As Kazakhstan was preparing for the pompous celebrations of the 20th anniversary of the country's independence, the seven month-long strike of employees sacked from the national oil company's subsidiary in West Kazakhstan was evolving into brutal clashes with police forces, apparently, with the help of unidentified provocateurs.
The strike began in spring 2011, following demands for higher salaries and better working conditions in several oilfields in the Mangistau province. The government chose to stay away from the labor conflict, regarding it as an argument between the company and its employees. Eventually some of the demands were met and most workers returned to work. Ozenmunaigaz (OMG), located in Zhana Ozen, a town of nearly 100,000 inhabitants, remained the only restless company: its non-oil workers were not satisfied with сoncessions and demanded a pay raise.
The local court ruling arrived, declaring the demands baseless and the strike illegal. Observers commented that the strike leaders were misled by the ambiguous instructions for the salary incease and demanded more than was meant by the legislation. Workers from the town, where OMG is almost the only employer of substance, were fired and the leader of the unregistered labor union jailed. A strike of workers in a tent camp in the township's main square began.
The strike of nearly a thousand fired workers has been gradually aggravating the crime situation in the town, making its implications hardly trackable. On December 14, two days before Independence observances, the “Respublika” newspaper published a call for a rally in Zhanaozen, signed by an anonymous “group of Mangistau province residents”. The letter from the Zhanaozen residents was unprecedented, in that it madepolitical demands; the article was titled “Down with Nazarbayev” [president of Kazakhstan]. Leaflets disseminated around town summoned strikers to a rally on the main square on December 16, Independence Day.
On the eve of the date, according to the strike's official Twiter account, @zhanaozen [ru] the authorities were urging the strikers to clear the square for celebrations. The strikers refused to remove tents and, fearing a forced clean-up under the cover of night, mobilized their comrades. The morning of December 16 nothing happened – the tent camp of strikers was untouched, and the celebrations – a parade and a concert – began.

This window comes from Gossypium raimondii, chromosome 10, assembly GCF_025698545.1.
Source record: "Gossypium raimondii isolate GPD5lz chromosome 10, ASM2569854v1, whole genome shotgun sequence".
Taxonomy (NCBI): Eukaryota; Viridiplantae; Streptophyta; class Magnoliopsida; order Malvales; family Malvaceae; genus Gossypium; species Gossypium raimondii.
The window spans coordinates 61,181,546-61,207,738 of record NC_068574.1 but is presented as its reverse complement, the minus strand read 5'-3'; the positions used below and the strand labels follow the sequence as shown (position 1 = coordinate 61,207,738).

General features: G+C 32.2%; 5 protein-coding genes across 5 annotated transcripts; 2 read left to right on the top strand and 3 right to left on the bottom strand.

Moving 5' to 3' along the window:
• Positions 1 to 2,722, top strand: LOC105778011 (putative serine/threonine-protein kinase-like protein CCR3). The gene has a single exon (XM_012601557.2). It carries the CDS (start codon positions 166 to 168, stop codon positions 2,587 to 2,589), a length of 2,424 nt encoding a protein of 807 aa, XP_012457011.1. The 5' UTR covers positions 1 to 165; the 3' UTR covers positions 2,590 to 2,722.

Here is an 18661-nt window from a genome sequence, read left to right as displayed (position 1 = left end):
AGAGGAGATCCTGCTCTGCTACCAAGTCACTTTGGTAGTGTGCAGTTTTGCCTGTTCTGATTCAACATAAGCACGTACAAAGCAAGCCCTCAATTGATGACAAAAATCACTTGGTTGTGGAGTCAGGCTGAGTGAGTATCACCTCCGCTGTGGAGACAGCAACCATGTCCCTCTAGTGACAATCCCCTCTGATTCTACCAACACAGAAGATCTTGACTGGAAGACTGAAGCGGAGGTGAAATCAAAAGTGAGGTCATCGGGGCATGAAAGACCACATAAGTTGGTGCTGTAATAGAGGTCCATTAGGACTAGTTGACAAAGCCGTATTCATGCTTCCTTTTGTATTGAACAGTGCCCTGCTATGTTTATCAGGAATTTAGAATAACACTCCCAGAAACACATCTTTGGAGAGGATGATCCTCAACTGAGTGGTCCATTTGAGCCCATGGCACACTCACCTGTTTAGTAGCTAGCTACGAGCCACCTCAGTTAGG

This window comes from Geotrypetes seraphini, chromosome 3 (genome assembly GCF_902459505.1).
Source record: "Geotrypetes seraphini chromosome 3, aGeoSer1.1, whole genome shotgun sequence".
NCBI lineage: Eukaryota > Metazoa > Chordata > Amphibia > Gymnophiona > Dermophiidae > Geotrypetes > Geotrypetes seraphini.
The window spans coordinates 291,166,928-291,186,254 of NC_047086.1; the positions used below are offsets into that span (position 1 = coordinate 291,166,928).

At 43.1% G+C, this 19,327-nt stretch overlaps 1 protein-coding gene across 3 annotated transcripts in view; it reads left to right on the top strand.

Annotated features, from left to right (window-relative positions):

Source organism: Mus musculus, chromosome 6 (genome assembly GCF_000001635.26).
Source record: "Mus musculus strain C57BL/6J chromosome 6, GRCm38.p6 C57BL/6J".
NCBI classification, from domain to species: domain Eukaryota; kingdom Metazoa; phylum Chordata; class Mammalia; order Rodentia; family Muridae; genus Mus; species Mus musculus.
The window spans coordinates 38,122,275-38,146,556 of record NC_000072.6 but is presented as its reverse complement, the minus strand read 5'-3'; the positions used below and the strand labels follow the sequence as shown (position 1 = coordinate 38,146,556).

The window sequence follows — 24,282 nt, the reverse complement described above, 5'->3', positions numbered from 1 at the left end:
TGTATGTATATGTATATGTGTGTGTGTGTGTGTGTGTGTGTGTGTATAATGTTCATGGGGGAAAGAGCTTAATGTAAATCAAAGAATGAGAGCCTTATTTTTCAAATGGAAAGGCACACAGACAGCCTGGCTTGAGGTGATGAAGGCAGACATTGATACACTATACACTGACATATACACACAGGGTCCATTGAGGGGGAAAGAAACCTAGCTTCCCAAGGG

It is still unclear what happened next, but many eyewitnesses and journalists of “Respublika” newspaper and “K+” satellite TV channel, which became virtually the only news sources from Zhanaozen for the next two days, claimed that further disorder was incited by a group of provocateurs. Both media outlets are funded by M. Ablyazov, a former banker with a vast network of business and political interests in Kazkahstan. In any case, the peaceful rally and festivities ended with violent clashes (video). Men with sticks and “Molotov cocktails” attacked the civilians, and induced strikers to destroy the concert stage, burn the cars and storm the administrative buildings.
In the absence of updates from state-owned news sources, which were overwhelmed by the state anniversary, social media, especially Twitter, Facebook and Youtube with videos from “K+”, quickly emerged as the main tool to deliver information, as well as deliberate misinformation, about the clashes. The #zhanaozen hashtag on Twitter on December 16-17 was filled with sensational, and frequently anonymous, tweets about “civil war in Zhanaozen”, “mass killings” and galloping numbers of alleged victims. Uncertainty only increased with the blocking of Twitter and a number of Russian and Kyrgyz news sites the evening of December 16. The national telecom operator denied the fact filtering. The websites are still accessible with circumvention tools.